"Like many cancer patients, Maureen prefers not to dwell on the statistical survival rates, preferring to recognize that each person's case is quite different and unique. She believes that there are many factors that help a person survive, from the power of one's faith and prayers, to support of family and friends, to the quality of one's medical care, to maintaining a positive attitude," said her husband, Dennis Revell, who has remained with his wife throughout her treatment, including sleeping at her bedside.

Helping bolster her spirits have been many calls and visits from her mom, Jane Wyman, Mrs. Nancy Reagan, and close friends. "Jane, Nancy and so many of our friends have been wonderfully supportive, loving and encouraging," stated Revell.

"I am heartsick over Maureen and only wish there was something we could do for her," said Nancy Reagan. "I saw her a little over a week ago and told her that her dad and I love her and we're praying for her everyday. She, Dennis and Rita are constantly on my mind."

Nearly 4 months ago, President Reagan's eldest daughter seemingly was winning her battle against this most deadly form of skin cancer. On March 23, 2001, Ms. Reagan was released from The John Wayne Cancer Institute at St. John's Health Center in Santa Monica, California, after having undergone a 3 1/2-month long, highly-aggressive, biochemotherapy treatment. All indications at the time showed that not only had she not experienced any further progression, but had experienced regression of the disease in several locations throughout her body. In addition, doctors reported that she showed evidence of recalcification and bone regeneration at tumor sites in her pelvic region. As a result, both Ms. Reagan and her doctors opted to start her early on a biotherapy maintenance program during which she would receive self-administered doses of medications at home followed by a hospitalization for high doses of the same medication every 28 days.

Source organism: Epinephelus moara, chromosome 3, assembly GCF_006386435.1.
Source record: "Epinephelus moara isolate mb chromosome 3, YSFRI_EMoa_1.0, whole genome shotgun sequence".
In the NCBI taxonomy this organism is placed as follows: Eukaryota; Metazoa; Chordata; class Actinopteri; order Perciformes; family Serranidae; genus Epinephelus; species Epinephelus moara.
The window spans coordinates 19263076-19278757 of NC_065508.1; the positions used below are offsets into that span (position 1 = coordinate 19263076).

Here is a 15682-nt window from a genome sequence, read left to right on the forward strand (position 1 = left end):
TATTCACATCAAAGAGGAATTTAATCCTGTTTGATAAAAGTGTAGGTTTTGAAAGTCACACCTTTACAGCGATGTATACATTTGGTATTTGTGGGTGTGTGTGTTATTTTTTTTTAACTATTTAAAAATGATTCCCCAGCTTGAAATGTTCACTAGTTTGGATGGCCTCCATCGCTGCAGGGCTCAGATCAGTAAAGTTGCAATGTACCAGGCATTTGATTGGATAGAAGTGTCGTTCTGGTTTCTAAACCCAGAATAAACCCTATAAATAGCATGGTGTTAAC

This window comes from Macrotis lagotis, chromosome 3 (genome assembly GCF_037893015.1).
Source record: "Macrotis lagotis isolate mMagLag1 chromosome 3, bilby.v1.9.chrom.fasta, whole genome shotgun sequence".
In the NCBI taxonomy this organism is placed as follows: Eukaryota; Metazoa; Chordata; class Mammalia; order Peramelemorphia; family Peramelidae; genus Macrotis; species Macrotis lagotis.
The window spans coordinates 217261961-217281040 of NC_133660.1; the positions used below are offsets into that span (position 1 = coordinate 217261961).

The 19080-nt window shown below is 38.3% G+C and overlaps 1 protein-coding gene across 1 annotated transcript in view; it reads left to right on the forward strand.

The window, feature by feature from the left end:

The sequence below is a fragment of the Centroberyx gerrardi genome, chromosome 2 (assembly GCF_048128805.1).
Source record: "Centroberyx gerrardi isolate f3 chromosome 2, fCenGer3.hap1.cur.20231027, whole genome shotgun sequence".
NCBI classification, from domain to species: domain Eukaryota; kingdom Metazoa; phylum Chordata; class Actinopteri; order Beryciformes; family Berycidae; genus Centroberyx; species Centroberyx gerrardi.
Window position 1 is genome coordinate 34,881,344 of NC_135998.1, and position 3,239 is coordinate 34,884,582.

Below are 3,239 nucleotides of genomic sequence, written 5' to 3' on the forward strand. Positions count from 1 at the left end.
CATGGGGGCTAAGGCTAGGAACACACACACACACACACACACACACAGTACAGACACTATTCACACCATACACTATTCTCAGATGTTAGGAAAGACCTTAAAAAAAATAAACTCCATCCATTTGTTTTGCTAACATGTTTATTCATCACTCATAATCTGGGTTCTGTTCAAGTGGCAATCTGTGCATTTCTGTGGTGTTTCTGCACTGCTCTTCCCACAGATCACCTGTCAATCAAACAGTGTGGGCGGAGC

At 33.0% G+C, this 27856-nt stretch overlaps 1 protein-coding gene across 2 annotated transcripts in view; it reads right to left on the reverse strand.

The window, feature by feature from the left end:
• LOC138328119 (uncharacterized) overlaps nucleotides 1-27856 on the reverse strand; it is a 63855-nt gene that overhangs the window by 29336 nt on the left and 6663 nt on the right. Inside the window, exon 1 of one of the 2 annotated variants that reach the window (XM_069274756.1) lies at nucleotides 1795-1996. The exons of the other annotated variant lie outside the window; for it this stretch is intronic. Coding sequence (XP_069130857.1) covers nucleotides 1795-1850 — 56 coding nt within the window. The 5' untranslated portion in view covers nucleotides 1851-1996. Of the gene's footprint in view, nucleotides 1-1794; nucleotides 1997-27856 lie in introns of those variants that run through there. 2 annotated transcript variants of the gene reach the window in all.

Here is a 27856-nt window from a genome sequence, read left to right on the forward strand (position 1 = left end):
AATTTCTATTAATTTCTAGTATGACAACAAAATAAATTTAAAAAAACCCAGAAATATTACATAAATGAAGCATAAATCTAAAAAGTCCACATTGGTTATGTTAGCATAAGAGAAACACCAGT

It was initially anticipated that this phase of Reagan's treatment would consist of thirteen, 28-day cycles of this biotherapy. However, tests performed in late May, after she completed her second cycle, showed that she had experienced progression of the disease in several locations. X-rays, CT, MRI and bone scans revealed lesions in the upper humerus and radius bones of the right arm, the soft tissue of the right groin, two or three locations in the liver and a small spot on the right ribs. After consulting with her team of physicians and other national melanoma experts, it was decided Reagan should embark upon an aggressive program of radiation to many of these new sites as well as weekly infusions of a chemo drug called Taxol, concurrent with nightly administrations of the controversial drug, Thalidomide.